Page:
The CCPA and the WPA protect a broad range of personal information. Although the GLBA is focused on protecting information that is given to an institution in the conduct of business for personal, household, or family purposes, the state acts create rights for consumers to access, delete, and better control the use of nearly any information that can identify them. The CCPA, for example, defines the information that it protects as “any information that identifies, relates to, describes or is capable of being associated with or could reasonably be linked, directly or indirectly, with a particular consumer or household,” and the WPA defines its protected information as “any information that is linked or reasonably linkable to an identified or identifiable natural person.” Both the California act and the pending Washington act offer consumers the right to access and to delete their personal information with some exceptions. There are several types of information that are excepted from both acts, such as the information that is already regulated and protected by certain privacy or information statutes like the Fair Credit Reporting Act, the Federal Driver’s Privacy Protection Act, and, of course, the GLBA; however, unlike the other acts, the exception for information gathered pursuant to the GLBA is not comprehensive.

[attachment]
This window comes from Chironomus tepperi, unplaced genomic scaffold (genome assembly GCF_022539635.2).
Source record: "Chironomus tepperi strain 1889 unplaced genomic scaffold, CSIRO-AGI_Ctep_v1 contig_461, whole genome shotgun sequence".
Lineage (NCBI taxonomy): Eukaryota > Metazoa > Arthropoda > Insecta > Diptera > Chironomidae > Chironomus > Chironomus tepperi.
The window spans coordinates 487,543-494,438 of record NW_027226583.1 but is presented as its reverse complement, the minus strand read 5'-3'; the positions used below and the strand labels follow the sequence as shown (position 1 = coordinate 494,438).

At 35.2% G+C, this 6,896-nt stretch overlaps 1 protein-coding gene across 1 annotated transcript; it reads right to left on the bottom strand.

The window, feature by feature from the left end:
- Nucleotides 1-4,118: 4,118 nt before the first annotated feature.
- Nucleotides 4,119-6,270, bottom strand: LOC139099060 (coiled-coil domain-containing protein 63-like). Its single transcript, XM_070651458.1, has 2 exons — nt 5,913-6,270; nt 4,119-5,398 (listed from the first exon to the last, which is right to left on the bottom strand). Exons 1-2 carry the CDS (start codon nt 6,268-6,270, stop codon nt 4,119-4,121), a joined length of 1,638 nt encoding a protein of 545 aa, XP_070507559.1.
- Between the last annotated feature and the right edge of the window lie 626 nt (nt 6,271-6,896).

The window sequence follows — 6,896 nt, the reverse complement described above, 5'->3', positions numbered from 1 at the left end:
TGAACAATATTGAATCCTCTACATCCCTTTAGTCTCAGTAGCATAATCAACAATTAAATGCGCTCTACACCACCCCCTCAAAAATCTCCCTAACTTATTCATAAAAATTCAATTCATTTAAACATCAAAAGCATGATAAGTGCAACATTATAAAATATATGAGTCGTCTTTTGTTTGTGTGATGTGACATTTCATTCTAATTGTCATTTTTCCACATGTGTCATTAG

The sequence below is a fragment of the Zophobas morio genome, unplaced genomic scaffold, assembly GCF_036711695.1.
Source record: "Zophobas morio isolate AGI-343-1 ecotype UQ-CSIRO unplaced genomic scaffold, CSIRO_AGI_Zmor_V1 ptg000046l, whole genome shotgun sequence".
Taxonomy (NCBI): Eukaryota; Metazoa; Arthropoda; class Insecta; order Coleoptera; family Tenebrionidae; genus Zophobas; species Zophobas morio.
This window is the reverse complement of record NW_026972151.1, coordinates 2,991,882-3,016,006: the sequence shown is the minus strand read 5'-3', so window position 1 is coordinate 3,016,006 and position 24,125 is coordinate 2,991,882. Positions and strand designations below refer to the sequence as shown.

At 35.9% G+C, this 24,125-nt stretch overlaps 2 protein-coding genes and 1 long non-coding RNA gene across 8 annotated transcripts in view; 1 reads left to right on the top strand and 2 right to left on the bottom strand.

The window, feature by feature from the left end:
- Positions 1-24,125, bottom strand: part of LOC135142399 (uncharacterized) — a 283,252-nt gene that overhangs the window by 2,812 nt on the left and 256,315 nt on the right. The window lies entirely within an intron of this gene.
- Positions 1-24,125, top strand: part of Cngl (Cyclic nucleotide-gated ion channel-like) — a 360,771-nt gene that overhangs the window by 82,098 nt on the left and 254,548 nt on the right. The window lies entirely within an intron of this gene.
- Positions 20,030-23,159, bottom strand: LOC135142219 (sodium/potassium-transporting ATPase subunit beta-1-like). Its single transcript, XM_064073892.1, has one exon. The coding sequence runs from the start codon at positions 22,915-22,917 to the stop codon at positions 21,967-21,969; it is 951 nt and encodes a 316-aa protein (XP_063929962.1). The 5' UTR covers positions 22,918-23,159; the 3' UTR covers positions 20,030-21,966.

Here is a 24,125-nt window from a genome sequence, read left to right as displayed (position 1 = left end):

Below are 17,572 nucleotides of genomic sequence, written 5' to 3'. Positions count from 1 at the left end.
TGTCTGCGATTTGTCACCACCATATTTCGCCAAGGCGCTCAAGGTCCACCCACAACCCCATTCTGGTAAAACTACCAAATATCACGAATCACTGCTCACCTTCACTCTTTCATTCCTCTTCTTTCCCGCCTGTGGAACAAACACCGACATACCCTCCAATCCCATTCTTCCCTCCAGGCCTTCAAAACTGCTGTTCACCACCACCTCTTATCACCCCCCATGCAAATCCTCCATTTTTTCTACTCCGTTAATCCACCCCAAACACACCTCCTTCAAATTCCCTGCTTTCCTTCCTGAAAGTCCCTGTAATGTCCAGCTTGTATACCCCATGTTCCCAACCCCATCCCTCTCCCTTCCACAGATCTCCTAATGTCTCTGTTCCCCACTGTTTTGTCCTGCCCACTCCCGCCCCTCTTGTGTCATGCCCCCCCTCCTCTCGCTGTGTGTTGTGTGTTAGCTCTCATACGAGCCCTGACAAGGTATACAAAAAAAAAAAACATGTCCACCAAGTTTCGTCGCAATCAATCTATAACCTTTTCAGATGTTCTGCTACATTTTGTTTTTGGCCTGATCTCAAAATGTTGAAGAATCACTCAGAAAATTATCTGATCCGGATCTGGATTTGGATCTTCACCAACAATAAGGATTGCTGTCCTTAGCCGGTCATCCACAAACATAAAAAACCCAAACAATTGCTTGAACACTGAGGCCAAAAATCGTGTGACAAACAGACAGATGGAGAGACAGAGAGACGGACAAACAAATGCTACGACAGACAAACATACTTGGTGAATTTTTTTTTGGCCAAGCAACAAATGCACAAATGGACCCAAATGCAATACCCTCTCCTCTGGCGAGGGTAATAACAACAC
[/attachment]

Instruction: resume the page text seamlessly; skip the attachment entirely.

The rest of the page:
When the CCPA was originally passed, it excluded “personal information collected, processed, sold or disclosed pursuant” to the GLBA if it was in conflict with that law. The language was changed, removing the caveat that required the CCPA to be in conflict, which effectively excluded all information collected under the GLBA; however, with this change, new language made it clear that consumers would have a private right of action around any GLBA-collected information in case of a breach. Additional language was recently presented with the backing of California’s attorney general that, if passed, would subject information that financial institutions collect pursuant to the GLBA to a private right of action for any consumer whose rights under [the] title are violated. Again, the CCPA creates rights to access, delete, and be notified about personal information for all California residents. As it stands currently, this opens the door for private rights of action against any information about a financial consumer that is not gathered pursuant to GLBA, and will allow consumers to assert their rights for personal information that is collected and processed pursuant to the GLBA. Similarly, the Washington Protection Act excepts information collected under the GLBA, but only if it complies with that law.